Consumer Group Letter to Congress Supporting Class Actions

Thursday, February 26, 2015

(PDF Version)

Hon. Trent Franks, Chairman
Subcommittee on the Constitution and Civil Justice
Committee on the Judiciary
U.S. House of Representatives
Washington, DC 20515

Hon. Steve Cohen, Ranking Member
Subcommittee on the Constitution and Civil Justice
Committee on the Judiciary
U.S. House of Representatives
Washington, DC 20515

Dear Chairman Franks and Ranking Member Cohen:

The undersigned organizations believe that class actions are critically important to compensate victims of illegal behavior and to deter corporate law-breaking.  We strongly object to the placement of any further limits on the ability to bring class actions or to recover damages.

When a company practices a pattern of discrimination or receives a large windfall through small injuries to large numbers of people, a class action lawsuit is the only realistic way harmed individuals can afford to challenge this wrongdoing in court.  As Justice Stephen Breyer, writing for four dissenting Justices in AT&T v. Concepcion, said, “The realistic alternative to a class action is not 17 million individual suits, but zero individual suits, as only a lunatic or a fanatic sues for $30.”  Without the class action tool, corporations and businesses can ignore the law far more easily and operate with impunity. Class actions are also important for regulatory agencies, which often rely on information uncovered in class action lawsuits to pursue public enforcement actions against corporate law-breakers.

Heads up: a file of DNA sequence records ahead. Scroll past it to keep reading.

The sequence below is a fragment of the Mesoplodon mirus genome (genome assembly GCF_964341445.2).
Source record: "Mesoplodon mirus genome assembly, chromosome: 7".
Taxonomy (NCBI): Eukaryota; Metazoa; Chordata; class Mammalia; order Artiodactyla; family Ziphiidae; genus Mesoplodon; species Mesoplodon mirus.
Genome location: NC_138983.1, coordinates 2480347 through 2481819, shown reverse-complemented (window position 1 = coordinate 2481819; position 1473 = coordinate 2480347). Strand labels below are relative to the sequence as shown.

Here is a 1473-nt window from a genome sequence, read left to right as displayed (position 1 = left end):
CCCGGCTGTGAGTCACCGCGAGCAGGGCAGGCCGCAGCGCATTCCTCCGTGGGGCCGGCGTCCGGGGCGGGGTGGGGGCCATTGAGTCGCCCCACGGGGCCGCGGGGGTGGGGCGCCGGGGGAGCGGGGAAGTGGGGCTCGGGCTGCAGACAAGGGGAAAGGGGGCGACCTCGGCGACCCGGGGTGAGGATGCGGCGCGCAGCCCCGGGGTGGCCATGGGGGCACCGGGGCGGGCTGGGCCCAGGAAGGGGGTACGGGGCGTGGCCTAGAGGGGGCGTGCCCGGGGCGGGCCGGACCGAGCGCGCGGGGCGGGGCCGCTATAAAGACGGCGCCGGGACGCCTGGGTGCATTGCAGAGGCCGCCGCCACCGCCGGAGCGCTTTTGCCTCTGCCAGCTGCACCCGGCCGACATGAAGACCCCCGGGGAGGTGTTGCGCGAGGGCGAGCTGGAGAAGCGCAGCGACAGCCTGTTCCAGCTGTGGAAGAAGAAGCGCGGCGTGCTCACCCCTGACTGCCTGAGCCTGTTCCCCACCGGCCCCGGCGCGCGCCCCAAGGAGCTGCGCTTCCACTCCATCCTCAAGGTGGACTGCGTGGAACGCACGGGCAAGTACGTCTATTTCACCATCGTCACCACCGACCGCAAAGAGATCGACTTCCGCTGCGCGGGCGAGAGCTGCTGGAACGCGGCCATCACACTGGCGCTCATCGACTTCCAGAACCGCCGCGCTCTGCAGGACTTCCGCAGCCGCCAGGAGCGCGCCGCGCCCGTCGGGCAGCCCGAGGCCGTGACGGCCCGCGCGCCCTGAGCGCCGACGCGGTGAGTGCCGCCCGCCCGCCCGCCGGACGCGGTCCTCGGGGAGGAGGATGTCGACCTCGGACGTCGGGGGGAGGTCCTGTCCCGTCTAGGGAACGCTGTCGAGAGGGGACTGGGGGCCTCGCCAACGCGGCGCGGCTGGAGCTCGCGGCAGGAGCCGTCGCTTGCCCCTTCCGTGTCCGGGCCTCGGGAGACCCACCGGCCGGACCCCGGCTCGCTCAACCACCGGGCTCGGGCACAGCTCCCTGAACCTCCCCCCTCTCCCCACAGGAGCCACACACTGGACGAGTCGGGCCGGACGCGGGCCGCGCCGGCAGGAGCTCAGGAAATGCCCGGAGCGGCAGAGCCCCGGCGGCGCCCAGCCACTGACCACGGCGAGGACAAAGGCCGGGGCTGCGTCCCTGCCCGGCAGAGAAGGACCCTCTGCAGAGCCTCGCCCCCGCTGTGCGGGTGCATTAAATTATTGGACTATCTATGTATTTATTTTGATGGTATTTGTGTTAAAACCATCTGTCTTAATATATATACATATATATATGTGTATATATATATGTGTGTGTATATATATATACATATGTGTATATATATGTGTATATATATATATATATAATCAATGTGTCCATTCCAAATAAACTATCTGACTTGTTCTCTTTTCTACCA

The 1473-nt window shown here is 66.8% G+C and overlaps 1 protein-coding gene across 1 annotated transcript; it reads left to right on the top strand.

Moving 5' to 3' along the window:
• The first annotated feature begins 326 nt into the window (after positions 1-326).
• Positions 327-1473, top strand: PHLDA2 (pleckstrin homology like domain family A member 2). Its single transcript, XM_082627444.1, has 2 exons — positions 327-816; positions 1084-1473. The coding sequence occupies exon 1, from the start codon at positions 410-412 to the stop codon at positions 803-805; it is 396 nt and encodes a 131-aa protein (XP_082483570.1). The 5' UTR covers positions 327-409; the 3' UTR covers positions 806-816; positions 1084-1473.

Class actions have led to changes in corporate behavior that protect us all from many types of illegal conduct, from employment and civil rights violations to price-fixing and consumer fraud to automotive defects to health care abuses.  Class actions have led to important recoveries for victims of predatory and discriminatory lending, like illegal auto finance and mortgage loan mark-ups, payday loans, and unlawful practices targeting Servicemembers.  Class actions have remedied race and gender employment discrimination.  Class actions have led to substantial recoveries for small businesses who have been victims of illegal price-fixing cartels. 

We urge Congress stop companies from prohibiting class actions in the fine print of contracts, and to otherwise protect class actions, as they are among the most powerful mechanisms used to secure justice in America.   


Alliance for Justice

Center for Justice & Democracy

Citizen Works

Committee to Support the Antitrust Laws

Connecticut Center for Patient Safety

Consumer Action

Consumer Federation of America

Consumer Watchdog

Consumers for Auto Reliability and Safety  (CARS)

Homeowners Against Deficient Dwellings

Home Owners for Better Building

National Association of Consumer Advocates (NACA)

National Consumer Law Center (on behalf of its low income clients)

National Consumer Voice for Quality Long-Term Care

National Consumers League

National Employment Lawyers Association

Public Citizen


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